Another biblical example is Solomon in 2 Chronicles 1. He had a face to face conversation with God and God asked Solomon what he wanted. He didn’t ask for wealth, he didn’t ask for long life or good health or power or authority; he asked for wisdom. Solomon knew and acknowledged that he wasn’t cut out for the job of ruling over all of God’s chosen people (vv.10). So Solomon humbled himself and asked for wisdom. Solomon knew that leading the people with wisdom required being close to God. So by the transitive property of math, we can deduce that ultimately, the one thing that Solomon asked for, when given the option of literally anything, was to be close to God.

That’s most of what I have for this post guys. I want to do something a bit out of mold for me in these last few sentence. I’m going to lay out a list that illustrates how sons and daughters (I’m going to say sons, nobody get offended, I’m including women too), use their gifts when they know who they are in relation to the father. Then I’m going to illustrate how orphans use their gifts. It’s convicting. The first time I heard this it definitely made my head spin a little bit. But it’s incredibly comforting as well. Use it as a road map, a toolbox to check your attitude. You’ll notice yourself growing in intimacy with the father as you do. Here it goes

Orphans use their gifts to try and get ahead and climb the ladder while sons use their gifts to climb into their father’s lap and discover him.

Orphans gifts will cause a sense of entitlement that strips them of character. Sons will steward their gifts with gratitude and seek to serve those around them with what they’ve been given.

How many of you know that we’re living in a generation of entitled orphans. I’m winking at you millennials, don’t get offended because I was born in ’93. I’m the same generation as you.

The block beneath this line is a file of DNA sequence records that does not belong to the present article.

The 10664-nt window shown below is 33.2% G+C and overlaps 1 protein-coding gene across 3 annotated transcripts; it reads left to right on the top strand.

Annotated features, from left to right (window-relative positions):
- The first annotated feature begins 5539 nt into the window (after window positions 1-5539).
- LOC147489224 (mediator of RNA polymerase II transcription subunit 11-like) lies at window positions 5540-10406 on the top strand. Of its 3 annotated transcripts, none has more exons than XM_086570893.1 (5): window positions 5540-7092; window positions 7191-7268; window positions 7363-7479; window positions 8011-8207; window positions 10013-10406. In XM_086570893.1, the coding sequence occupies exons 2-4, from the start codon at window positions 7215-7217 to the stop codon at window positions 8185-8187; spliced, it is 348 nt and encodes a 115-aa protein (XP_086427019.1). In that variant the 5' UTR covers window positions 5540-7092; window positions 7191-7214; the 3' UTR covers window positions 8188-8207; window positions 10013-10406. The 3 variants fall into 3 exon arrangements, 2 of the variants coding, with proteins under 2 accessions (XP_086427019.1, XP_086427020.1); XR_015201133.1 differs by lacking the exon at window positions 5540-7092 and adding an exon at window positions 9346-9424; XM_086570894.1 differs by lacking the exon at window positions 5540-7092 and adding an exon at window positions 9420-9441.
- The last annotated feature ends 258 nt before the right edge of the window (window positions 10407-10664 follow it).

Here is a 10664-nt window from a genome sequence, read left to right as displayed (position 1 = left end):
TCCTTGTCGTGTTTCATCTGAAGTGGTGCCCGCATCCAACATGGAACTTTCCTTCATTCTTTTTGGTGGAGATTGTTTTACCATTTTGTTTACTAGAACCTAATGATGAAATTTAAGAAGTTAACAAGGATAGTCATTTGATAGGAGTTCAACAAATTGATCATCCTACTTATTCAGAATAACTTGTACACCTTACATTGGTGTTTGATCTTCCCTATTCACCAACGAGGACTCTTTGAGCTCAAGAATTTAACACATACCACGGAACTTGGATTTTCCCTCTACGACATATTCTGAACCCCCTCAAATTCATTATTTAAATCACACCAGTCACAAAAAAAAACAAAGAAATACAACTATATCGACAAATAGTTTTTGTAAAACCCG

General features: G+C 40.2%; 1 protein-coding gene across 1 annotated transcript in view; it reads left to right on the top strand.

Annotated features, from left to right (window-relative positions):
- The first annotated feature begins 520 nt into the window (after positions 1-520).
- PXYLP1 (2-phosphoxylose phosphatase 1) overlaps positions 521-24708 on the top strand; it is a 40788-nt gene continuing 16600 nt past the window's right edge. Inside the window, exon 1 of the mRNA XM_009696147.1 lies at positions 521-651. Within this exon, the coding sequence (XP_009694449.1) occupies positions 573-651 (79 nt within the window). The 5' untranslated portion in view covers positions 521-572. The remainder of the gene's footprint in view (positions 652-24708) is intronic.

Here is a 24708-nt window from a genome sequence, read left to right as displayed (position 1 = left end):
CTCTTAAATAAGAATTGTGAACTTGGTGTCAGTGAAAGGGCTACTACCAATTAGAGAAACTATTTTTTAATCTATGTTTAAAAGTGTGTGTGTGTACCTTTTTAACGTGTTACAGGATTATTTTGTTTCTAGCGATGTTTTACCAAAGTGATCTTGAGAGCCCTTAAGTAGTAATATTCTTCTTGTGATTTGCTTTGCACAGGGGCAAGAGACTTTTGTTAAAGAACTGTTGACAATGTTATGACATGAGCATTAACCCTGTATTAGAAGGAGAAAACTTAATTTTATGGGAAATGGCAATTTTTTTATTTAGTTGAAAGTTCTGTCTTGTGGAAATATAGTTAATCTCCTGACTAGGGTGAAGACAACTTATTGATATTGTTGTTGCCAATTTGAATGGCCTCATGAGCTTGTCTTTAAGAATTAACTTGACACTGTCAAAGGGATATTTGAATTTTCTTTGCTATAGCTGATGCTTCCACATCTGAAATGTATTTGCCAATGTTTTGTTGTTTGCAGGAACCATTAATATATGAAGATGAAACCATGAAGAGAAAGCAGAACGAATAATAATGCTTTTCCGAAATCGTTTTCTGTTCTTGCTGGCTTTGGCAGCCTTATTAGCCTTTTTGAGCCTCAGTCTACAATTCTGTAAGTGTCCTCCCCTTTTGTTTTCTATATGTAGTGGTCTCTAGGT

-Orphans will look for security and identity in a gift but are left empty and broken while sons look for security in the giver of the gifts and then walk with confidence in those gifts.

Orphans gifts are bound by fear while sons gifts are fueled by love that breaks off fear of failure.

Orphans gifts are bound by a prison of perfectionism. They have to get it right to get God’s approval because they are defined by what they do, not by what God did. Sons are defined by what the Father has done for them and they soar with their gifts in the wide open spaces of the Father’s excellence.

Perfectionism is driven by fear (it’s a prison). Excellence is driven by joy and love (it’s a blank canvas. A wide open space).

Orphans gifts cause jealousy and competition towards the success of others. Sons walk in humility and unity with their gifts and they value others and are able to rejoice in their blessings and successes.

Ouch. I know these sting a little. bear with me for one more.

Orphans use their gifts to fight for what they can get while sons walk out their inheritance with their gifts and watch them flourish beyond what they could have done in their own strength.

We were called to a miraculous life guys, but we have to understand the heart and the relationship it holds to the gifts that God has blessed us with. because the heart connects our relationship to the father to the gifts that He’s blessed us with.